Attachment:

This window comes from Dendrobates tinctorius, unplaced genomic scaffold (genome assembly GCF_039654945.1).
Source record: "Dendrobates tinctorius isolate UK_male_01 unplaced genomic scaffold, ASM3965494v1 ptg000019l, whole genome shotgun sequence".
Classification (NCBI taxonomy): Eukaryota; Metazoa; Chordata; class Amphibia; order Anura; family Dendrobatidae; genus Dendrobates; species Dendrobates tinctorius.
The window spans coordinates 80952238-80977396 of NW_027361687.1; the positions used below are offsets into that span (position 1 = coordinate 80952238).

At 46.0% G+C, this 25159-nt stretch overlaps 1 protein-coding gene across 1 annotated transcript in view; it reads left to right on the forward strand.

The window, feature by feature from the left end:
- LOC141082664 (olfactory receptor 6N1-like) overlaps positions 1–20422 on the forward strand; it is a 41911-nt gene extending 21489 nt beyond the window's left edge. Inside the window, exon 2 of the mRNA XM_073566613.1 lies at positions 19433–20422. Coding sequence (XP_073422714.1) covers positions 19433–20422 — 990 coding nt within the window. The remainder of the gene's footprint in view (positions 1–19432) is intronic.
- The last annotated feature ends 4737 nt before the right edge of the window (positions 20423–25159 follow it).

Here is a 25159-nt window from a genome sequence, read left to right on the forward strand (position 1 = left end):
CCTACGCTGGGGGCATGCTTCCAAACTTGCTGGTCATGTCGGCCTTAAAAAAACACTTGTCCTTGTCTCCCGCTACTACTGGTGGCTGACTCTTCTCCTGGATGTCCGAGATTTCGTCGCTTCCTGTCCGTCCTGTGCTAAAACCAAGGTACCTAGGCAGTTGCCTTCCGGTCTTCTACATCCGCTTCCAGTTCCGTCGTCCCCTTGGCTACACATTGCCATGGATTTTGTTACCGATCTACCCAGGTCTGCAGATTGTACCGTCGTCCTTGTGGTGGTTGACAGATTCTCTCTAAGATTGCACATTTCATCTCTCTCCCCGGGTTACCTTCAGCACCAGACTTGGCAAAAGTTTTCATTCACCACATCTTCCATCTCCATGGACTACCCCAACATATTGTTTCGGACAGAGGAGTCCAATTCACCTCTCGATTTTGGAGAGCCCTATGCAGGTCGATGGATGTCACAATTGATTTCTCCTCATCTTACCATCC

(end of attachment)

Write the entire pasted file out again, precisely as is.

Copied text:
This window comes from Dendrobates tinctorius, unplaced genomic scaffold (genome assembly GCF_039654945.1).
Source record: "Dendrobates tinctorius isolate UK_male_01 unplaced genomic scaffold, ASM3965494v1 ptg000019l, whole genome shotgun sequence".
Classification (NCBI taxonomy): Eukaryota; Metazoa; Chordata; class Amphibia; order Anura; family Dendrobatidae; genus Dendrobates; species Dendrobates tinctorius.
The window spans coordinates 80952238-80977396 of NW_027361687.1; the positions used below are offsets into that span (position 1 = coordinate 80952238).

At 46.0% G+C, this 25159-nt stretch overlaps 1 protein-coding gene across 1 annotated transcript in view; it reads left to right on the forward strand.

The window, feature by feature from the left end:
- LOC141082664 (olfactory receptor 6N1-like) overlaps positions 1–20422 on the forward strand; it is a 41911-nt gene extending 21489 nt beyond the window's left edge. Inside the window, exon 2 of the mRNA XM_073566613.1 lies at positions 19433–20422. Coding sequence (XP_073422714.1) covers positions 19433–20422 — 990 coding nt within the window. The remainder of the gene's footprint in view (positions 1–19432) is intronic.
- The last annotated feature ends 4737 nt before the right edge of the window (positions 20423–25159 follow it).

Here is a 25159-nt window from a genome sequence, read left to right on the forward strand (position 1 = left end):
CCTACGCTGGGGGCATGCTTCCAAACTTGCTGGTCATGTCGGCCTTAAAAAAACACTTGTCCTTGTCTCCCGCTACTACTGGTGGCTGACTCTTCTCCTGGATGTCCGAGATTTCGTCGCTTCCTGTCCGTCCTGTGCTAAAACCAAGGTACCTAGGCAGTTGCCTTCCGGTCTTCTACATCCGCTTCCAGTTCCGTCGTCCCCTTGGCTACACATTGCCATGGATTTTGTTACCGATCTACCCAGGTCTGCAGATTGTACCGTCGTCCTTGTGGTGGTTGACAGATTCTCTCTAAGATTGCACATTTCATCTCTCTCCCCGGGTTACCTTCAGCACCAGACTTGGCAAAAGTTTTCATTCACCACATCTTCCATCTCCATGGACTACCCCAACATATTGTTTCGGACAGAGGAGTCCAATTCACCTCTCGATTTTGGAGAGCCCTATGCAGGTCGATGGATGTCACAATTGATTTCTCCTCATCTTACCATCC